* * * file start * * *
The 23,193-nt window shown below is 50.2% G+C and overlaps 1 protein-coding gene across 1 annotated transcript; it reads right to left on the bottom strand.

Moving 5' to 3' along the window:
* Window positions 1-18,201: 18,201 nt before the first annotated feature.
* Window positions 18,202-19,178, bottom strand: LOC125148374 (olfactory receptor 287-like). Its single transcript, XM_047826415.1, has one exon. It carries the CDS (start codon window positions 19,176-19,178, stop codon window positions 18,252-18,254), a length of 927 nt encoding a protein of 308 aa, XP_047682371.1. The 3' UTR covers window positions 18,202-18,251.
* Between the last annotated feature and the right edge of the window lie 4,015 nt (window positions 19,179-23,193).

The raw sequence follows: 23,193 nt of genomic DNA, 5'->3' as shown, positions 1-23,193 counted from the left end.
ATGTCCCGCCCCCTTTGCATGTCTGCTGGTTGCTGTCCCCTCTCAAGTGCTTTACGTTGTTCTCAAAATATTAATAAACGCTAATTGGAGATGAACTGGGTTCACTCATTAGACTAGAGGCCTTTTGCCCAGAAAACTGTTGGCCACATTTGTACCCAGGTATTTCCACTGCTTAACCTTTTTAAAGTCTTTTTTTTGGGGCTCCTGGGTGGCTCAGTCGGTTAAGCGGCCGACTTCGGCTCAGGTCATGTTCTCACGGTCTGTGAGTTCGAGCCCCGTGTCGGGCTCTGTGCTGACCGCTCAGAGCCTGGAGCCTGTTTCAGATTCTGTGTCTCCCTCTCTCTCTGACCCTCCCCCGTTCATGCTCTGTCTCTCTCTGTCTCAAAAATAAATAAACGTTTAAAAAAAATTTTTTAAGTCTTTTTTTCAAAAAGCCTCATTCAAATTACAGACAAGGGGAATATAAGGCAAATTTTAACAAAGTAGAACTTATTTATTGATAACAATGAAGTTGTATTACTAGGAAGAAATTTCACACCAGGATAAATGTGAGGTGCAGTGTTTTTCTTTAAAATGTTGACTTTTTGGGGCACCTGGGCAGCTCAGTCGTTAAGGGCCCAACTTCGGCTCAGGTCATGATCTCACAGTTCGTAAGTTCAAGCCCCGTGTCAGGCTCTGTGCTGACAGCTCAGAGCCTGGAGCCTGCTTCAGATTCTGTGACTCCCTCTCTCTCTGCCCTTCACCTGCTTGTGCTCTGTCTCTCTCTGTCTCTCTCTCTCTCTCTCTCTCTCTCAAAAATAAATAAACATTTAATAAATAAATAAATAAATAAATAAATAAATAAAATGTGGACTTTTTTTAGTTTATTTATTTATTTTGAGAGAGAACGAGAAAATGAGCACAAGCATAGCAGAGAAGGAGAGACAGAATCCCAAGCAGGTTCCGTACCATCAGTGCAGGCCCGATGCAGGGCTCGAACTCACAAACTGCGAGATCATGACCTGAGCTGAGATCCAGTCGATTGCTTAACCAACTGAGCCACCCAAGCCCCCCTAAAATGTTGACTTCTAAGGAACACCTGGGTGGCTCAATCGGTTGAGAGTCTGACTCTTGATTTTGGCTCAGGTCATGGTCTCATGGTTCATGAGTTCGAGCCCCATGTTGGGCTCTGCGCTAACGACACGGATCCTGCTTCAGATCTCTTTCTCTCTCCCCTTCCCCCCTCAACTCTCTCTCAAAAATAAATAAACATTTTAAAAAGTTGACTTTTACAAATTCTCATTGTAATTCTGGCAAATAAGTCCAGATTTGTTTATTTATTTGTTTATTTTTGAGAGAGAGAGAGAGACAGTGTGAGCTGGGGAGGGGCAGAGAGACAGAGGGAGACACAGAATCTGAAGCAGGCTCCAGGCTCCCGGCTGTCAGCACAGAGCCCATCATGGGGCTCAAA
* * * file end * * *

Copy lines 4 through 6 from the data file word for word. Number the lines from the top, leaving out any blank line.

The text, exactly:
* Window positions 18,202-19,178, bottom strand: LOC125148374 (olfactory receptor 287-like). Its single transcript, XM_047826415.1, has one exon. It carries the CDS (start codon window positions 19,176-19,178, stop codon window positions 18,252-18,254), a length of 927 nt encoding a protein of 308 aa, XP_047682371.1. The 3' UTR covers window positions 18,202-18,251.
* Between the last annotated feature and the right edge of the window lie 4,015 nt (window positions 19,179-23,193).

The raw sequence follows: 23,193 nt of genomic DNA, 5'->3' as shown, positions 1-23,193 counted from the left end.